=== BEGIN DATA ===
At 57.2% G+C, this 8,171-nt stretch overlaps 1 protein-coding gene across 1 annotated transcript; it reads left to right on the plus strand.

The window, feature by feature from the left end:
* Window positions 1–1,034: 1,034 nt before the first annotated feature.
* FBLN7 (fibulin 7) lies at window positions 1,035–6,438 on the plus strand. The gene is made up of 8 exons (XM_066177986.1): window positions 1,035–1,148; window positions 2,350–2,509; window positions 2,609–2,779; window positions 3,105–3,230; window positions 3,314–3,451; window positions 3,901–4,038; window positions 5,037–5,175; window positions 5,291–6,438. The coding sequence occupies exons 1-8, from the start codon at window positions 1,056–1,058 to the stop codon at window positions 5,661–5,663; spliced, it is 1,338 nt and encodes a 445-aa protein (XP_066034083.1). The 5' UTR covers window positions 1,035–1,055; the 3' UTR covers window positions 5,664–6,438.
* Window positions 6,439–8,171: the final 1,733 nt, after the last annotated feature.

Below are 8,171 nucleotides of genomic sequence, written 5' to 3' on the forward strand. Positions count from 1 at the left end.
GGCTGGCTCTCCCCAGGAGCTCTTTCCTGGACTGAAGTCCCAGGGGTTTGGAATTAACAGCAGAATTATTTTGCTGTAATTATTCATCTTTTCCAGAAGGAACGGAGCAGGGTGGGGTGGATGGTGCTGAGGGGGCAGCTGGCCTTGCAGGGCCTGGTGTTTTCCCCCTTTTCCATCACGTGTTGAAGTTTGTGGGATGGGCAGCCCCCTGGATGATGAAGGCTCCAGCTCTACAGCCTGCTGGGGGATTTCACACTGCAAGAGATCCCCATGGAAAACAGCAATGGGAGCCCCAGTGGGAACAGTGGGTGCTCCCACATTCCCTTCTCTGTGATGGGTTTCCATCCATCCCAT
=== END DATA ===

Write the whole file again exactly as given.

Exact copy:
At 57.2% G+C, this 8,171-nt stretch overlaps 1 protein-coding gene across 1 annotated transcript; it reads left to right on the plus strand.

The window, feature by feature from the left end:
* Window positions 1–1,034: 1,034 nt before the first annotated feature.
* FBLN7 (fibulin 7) lies at window positions 1,035–6,438 on the plus strand. The gene is made up of 8 exons (XM_066177986.1): window positions 1,035–1,148; window positions 2,350–2,509; window positions 2,609–2,779; window positions 3,105–3,230; window positions 3,314–3,451; window positions 3,901–4,038; window positions 5,037–5,175; window positions 5,291–6,438. The coding sequence occupies exons 1-8, from the start codon at window positions 1,056–1,058 to the stop codon at window positions 5,661–5,663; spliced, it is 1,338 nt and encodes a 445-aa protein (XP_066034083.1). The 5' UTR covers window positions 1,035–1,055; the 3' UTR covers window positions 5,664–6,438.
* Window positions 6,439–8,171: the final 1,733 nt, after the last annotated feature.

Below are 8,171 nucleotides of genomic sequence, written 5' to 3' on the forward strand. Positions count from 1 at the left end.
GGCTGGCTCTCCCCAGGAGCTCTTTCCTGGACTGAAGTCCCAGGGGTTTGGAATTAACAGCAGAATTATTTTGCTGTAATTATTCATCTTTTCCAGAAGGAACGGAGCAGGGTGGGGTGGATGGTGCTGAGGGGGCAGCTGGCCTTGCAGGGCCTGGTGTTTTCCCCCTTTTCCATCACGTGTTGAAGTTTGTGGGATGGGCAGCCCCCTGGATGATGAAGGCTCCAGCTCTACAGCCTGCTGGGGGATTTCACACTGCAAGAGATCCCCATGGAAAACAGCAATGGGAGCCCCAGTGGGAACAGTGGGTGCTCCCACATTCCCTTCTCTGTGATGGGTTTCCATCCATCCCAT